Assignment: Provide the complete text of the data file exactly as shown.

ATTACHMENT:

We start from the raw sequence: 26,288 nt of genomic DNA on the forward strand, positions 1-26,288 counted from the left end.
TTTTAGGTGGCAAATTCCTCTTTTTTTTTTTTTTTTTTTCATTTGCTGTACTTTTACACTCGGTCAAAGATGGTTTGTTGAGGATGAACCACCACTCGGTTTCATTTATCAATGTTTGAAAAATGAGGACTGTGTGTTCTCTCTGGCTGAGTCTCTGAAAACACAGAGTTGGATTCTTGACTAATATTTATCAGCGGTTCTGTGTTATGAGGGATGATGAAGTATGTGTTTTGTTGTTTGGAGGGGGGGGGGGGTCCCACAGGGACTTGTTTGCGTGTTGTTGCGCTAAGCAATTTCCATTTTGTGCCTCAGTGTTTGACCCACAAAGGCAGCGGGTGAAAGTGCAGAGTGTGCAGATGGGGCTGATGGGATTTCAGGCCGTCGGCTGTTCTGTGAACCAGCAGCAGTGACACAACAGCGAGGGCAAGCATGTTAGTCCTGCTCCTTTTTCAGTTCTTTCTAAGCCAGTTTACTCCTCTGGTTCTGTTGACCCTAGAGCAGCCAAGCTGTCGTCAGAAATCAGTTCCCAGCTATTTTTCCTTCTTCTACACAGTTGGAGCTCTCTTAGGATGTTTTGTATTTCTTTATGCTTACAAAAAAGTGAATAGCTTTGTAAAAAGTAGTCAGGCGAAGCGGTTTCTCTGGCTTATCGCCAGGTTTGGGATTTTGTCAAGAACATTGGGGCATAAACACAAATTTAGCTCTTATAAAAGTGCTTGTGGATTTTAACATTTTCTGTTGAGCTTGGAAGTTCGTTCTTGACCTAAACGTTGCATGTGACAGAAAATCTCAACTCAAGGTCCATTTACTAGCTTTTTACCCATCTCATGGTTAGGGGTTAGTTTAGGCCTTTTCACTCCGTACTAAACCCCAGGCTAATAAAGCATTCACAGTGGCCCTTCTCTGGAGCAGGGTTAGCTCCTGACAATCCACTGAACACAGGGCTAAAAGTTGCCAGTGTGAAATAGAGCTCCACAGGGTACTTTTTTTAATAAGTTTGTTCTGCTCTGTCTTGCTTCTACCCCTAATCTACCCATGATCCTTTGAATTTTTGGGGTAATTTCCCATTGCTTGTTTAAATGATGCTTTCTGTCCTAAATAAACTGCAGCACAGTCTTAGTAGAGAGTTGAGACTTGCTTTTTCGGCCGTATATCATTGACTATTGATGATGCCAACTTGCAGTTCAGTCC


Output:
We start from the raw sequence: 26,288 nt of genomic DNA on the forward strand, positions 1-26,288 counted from the left end.
TTTTAGGTGGCAAATTCCTCTTTTTTTTTTTTTTTTTTTCATTTGCTGTACTTTTACACTCGGTCAAAGATGGTTTGTTGAGGATGAACCACCACTCGGTTTCATTTATCAATGTTTGAAAAATGAGGACTGTGTGTTCTCTCTGGCTGAGTCTCTGAAAACACAGAGTTGGATTCTTGACTAATATTTATCAGCGGTTCTGTGTTATGAGGGATGATGAAGTATGTGTTTTGTTGTTTGGAGGGGGGGGGGGGTCCCACAGGGACTTGTTTGCGTGTTGTTGCGCTAAGCAATTTCCATTTTGTGCCTCAGTGTTTGACCCACAAAGGCAGCGGGTGAAAGTGCAGAGTGTGCAGATGGGGCTGATGGGATTTCAGGCCGTCGGCTGTTCTGTGAACCAGCAGCAGTGACACAACAGCGAGGGCAAGCATGTTAGTCCTGCTCCTTTTTCAGTTCTTTCTAAGCCAGTTTACTCCTCTGGTTCTGTTGACCCTAGAGCAGCCAAGCTGTCGTCAGAAATCAGTTCCCAGCTATTTTTCCTTCTTCTACACAGTTGGAGCTCTCTTAGGATGTTTTGTATTTCTTTATGCTTACAAAAAAGTGAATAGCTTTGTAAAAAGTAGTCAGGCGAAGCGGTTTCTCTGGCTTATCGCCAGGTTTGGGATTTTGTCAAGAACATTGGGGCATAAACACAAATTTAGCTCTTATAAAAGTGCTTGTGGATTTTAACATTTTCTGTTGAGCTTGGAAGTTCGTTCTTGACCTAAACGTTGCATGTGACAGAAAATCTCAACTCAAGGTCCATTTACTAGCTTTTTACCCATCTCATGGTTAGGGGTTAGTTTAGGCCTTTTCACTCCGTACTAAACCCCAGGCTAATAAAGCATTCACAGTGGCCCTTCTCTGGAGCAGGGTTAGCTCCTGACAATCCACTGAACACAGGGCTAAAAGTTGCCAGTGTGAAATAGAGCTCCACAGGGTACTTTTTTTAATAAGTTTGTTCTGCTCTGTCTTGCTTCTACCCCTAATCTACCCATGATCCTTTGAATTTTTGGGGTAATTTCCCATTGCTTGTTTAAATGATGCTTTCTGTCCTAAATAAACTGCAGCACAGTCTTAGTAGAGAGTTGAGACTTGCTTTTTCGGCCGTATATCATTGACTATTGATGATGCCAACTTGCAGTTCAGTCC